On a hilltop hidden in the Brazilian Amazon rain forest sits the remnants of an ancient stone circle, which has been dubbed the Amazon’s very own Stonehenge.
Former cattle foreman Lailson Camelo da Silva, was burning down trees in order to create pasture in the 1990’s when he discovered a circle of large granite stones.
The site is located in Solstice Archaeological Park in Amapá state, Brazil, and is sometimes referred to as the “Tropical Stonehenge” because of its astronomical alignments and its similar circular stone form. Scholars have found that Rego Grande aligns to the winter solstice.
On the Wikipedia page for the site it describes the alignments:
On the winter solstice of December 21, the shortest day of the year in the northern hemisphere, the shadow of one of the blocks disappears when the sun is directly above it.
The rock seems to be placed at angle so that the shadow is possibly small throughout the day. It is this block’s alignment with the December solstice that leads archaeologists to believe the site was once a type of astronomical observatory.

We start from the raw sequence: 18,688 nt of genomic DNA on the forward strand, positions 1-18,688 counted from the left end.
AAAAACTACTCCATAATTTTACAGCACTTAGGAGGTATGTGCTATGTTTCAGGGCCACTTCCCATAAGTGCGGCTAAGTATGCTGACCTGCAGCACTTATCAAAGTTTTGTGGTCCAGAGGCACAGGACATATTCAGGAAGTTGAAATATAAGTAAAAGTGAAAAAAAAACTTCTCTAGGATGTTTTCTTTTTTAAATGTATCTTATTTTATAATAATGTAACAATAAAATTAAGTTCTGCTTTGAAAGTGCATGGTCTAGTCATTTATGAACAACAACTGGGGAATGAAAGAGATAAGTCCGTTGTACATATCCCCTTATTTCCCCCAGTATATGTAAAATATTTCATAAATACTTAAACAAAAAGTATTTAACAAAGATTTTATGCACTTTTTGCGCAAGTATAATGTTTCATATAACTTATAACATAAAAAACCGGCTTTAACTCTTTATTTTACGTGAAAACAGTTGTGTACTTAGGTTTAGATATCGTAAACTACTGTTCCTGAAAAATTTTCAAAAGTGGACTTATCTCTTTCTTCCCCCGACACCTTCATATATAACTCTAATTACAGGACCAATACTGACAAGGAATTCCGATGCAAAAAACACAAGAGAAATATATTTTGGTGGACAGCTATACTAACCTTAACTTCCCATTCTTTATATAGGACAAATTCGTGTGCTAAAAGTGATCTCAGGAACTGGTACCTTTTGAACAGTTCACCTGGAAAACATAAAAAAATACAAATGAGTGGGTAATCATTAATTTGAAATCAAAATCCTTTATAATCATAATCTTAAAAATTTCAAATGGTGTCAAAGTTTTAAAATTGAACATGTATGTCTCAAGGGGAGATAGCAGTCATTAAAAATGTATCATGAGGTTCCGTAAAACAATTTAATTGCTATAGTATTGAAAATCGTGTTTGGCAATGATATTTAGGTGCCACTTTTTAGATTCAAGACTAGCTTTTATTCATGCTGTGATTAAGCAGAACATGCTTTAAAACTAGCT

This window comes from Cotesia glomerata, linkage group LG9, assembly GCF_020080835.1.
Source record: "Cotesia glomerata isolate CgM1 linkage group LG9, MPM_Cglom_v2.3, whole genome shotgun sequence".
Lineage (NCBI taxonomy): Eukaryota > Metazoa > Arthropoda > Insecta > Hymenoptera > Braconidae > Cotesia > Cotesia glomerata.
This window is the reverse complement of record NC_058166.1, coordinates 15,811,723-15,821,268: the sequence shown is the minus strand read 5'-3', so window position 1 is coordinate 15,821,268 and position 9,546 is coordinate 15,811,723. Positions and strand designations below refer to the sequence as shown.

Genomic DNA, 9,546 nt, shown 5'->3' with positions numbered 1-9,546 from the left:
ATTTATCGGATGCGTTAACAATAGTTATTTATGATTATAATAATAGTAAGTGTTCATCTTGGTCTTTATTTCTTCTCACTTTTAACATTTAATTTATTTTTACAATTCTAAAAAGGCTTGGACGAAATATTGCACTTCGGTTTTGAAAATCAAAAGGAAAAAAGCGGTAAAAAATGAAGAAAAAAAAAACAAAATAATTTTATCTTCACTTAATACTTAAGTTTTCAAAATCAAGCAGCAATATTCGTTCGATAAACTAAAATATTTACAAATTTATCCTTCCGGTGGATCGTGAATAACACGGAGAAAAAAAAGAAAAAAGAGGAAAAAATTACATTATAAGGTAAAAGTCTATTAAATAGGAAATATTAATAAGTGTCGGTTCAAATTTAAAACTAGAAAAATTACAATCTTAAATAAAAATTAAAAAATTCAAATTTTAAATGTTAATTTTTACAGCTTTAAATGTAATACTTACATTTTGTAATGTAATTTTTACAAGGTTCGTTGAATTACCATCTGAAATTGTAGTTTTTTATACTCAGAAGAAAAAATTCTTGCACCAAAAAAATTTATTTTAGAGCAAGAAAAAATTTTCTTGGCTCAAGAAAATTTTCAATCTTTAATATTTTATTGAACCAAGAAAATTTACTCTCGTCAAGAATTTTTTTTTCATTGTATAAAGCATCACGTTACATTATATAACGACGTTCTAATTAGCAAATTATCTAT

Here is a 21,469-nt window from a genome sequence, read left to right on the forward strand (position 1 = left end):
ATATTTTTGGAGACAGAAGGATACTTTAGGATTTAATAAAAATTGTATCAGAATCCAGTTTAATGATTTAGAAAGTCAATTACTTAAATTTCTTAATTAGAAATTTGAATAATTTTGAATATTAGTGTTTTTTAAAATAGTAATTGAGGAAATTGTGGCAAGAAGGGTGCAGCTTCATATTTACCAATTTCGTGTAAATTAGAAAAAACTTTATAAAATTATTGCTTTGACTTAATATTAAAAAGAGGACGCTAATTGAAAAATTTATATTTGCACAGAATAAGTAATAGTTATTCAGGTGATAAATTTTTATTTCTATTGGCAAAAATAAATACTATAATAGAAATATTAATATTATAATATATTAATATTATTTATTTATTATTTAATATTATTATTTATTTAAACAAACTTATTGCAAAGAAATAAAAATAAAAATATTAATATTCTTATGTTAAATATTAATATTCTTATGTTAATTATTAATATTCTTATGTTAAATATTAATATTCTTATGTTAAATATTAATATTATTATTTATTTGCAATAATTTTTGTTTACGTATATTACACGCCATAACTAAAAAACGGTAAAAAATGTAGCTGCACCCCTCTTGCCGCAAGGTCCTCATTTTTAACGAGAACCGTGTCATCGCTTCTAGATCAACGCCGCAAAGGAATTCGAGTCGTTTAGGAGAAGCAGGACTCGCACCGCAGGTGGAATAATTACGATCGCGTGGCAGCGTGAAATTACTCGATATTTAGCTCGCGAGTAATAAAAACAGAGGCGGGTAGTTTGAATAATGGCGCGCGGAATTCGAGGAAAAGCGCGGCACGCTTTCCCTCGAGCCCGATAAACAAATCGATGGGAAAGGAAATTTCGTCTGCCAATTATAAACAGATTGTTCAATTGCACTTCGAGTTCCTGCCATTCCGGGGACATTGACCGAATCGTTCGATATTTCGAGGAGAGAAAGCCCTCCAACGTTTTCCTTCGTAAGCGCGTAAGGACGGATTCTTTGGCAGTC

They believe the site was made by a sophisticated indigenous culture. One of the stones has a circular hole carved into it.
During the winter solstice, the sun shines directly though this hole onto another rock for an extended amount of time, supporting the idea that Amazon Stonehenge was used as an astronomical site.
An article in The New York Times also suggests that this discovery provides new insights into Pre-European communities, suggesting they were far more advanced than previously thought, given their ability to construct these stone monuments with the knowledge to align them to the movement of the sun.